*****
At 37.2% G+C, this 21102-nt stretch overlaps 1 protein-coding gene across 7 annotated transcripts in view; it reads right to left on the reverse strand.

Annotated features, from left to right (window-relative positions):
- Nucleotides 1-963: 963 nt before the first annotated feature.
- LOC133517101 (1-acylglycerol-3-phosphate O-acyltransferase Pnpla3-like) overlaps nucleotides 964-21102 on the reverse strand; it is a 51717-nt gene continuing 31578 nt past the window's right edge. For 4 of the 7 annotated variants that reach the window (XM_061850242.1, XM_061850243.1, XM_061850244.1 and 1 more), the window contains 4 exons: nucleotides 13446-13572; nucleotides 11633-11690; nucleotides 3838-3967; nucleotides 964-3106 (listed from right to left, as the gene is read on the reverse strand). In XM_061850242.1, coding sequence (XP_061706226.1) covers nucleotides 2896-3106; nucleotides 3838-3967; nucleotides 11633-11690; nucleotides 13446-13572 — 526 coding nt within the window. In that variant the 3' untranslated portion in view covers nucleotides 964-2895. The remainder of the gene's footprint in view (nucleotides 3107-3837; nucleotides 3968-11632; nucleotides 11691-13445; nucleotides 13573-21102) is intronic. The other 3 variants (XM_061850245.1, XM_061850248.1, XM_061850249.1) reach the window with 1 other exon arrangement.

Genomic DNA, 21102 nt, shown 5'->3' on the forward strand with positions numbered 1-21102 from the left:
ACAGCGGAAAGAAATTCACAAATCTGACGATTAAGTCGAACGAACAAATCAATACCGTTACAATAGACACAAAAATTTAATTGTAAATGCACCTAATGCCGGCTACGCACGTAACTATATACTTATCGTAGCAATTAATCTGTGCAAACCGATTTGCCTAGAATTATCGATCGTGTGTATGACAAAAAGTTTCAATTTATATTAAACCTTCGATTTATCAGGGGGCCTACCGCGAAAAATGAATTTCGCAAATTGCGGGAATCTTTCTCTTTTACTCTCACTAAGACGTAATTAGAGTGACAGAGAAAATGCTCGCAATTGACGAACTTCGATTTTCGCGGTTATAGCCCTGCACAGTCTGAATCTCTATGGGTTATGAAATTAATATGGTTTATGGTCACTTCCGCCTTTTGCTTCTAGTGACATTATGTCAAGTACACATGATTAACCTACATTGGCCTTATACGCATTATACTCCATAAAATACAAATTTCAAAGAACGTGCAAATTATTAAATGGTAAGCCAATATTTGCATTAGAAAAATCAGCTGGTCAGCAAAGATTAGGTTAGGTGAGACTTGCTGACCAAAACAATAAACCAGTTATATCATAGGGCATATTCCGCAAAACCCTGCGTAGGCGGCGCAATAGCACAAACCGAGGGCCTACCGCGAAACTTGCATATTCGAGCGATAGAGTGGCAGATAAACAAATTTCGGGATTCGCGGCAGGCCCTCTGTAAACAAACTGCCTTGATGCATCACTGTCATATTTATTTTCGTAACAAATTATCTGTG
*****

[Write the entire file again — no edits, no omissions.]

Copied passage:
At 37.2% G+C, this 21102-nt stretch overlaps 1 protein-coding gene across 7 annotated transcripts in view; it reads right to left on the reverse strand.

Annotated features, from left to right (window-relative positions):
- Nucleotides 1-963: 963 nt before the first annotated feature.
- LOC133517101 (1-acylglycerol-3-phosphate O-acyltransferase Pnpla3-like) overlaps nucleotides 964-21102 on the reverse strand; it is a 51717-nt gene continuing 31578 nt past the window's right edge. For 4 of the 7 annotated variants that reach the window (XM_061850242.1, XM_061850243.1, XM_061850244.1 and 1 more), the window contains 4 exons: nucleotides 13446-13572; nucleotides 11633-11690; nucleotides 3838-3967; nucleotides 964-3106 (listed from right to left, as the gene is read on the reverse strand). In XM_061850242.1, coding sequence (XP_061706226.1) covers nucleotides 2896-3106; nucleotides 3838-3967; nucleotides 11633-11690; nucleotides 13446-13572 — 526 coding nt within the window. In that variant the 3' untranslated portion in view covers nucleotides 964-2895. The remainder of the gene's footprint in view (nucleotides 3107-3837; nucleotides 3968-11632; nucleotides 11691-13445; nucleotides 13573-21102) is intronic. The other 3 variants (XM_061850245.1, XM_061850248.1, XM_061850249.1) reach the window with 1 other exon arrangement.

Genomic DNA, 21102 nt, shown 5'->3' on the forward strand with positions numbered 1-21102 from the left:
ACAGCGGAAAGAAATTCACAAATCTGACGATTAAGTCGAACGAACAAATCAATACCGTTACAATAGACACAAAAATTTAATTGTAAATGCACCTAATGCCGGCTACGCACGTAACTATATACTTATCGTAGCAATTAATCTGTGCAAACCGATTTGCCTAGAATTATCGATCGTGTGTATGACAAAAAGTTTCAATTTATATTAAACCTTCGATTTATCAGGGGGCCTACCGCGAAAAATGAATTTCGCAAATTGCGGGAATCTTTCTCTTTTACTCTCACTAAGACGTAATTAGAGTGACAGAGAAAATGCTCGCAATTGACGAACTTCGATTTTCGCGGTTATAGCCCTGCACAGTCTGAATCTCTATGGGTTATGAAATTAATATGGTTTATGGTCACTTCCGCCTTTTGCTTCTAGTGACATTATGTCAAGTACACATGATTAACCTACATTGGCCTTATACGCATTATACTCCATAAAATACAAATTTCAAAGAACGTGCAAATTATTAAATGGTAAGCCAATATTTGCATTAGAAAAATCAGCTGGTCAGCAAAGATTAGGTTAGGTGAGACTTGCTGACCAAAACAATAAACCAGTTATATCATAGGGCATATTCCGCAAAACCCTGCGTAGGCGGCGCAATAGCACAAACCGAGGGCCTACCGCGAAACTTGCATATTCGAGCGATAGAGTGGCAGATAAACAAATTTCGGGATTCGCGGCAGGCCCTCTGTAAACAAACTGCCTTGATGCATCACTGTCATATTTATTTTCGTAACAAATTATCTGTG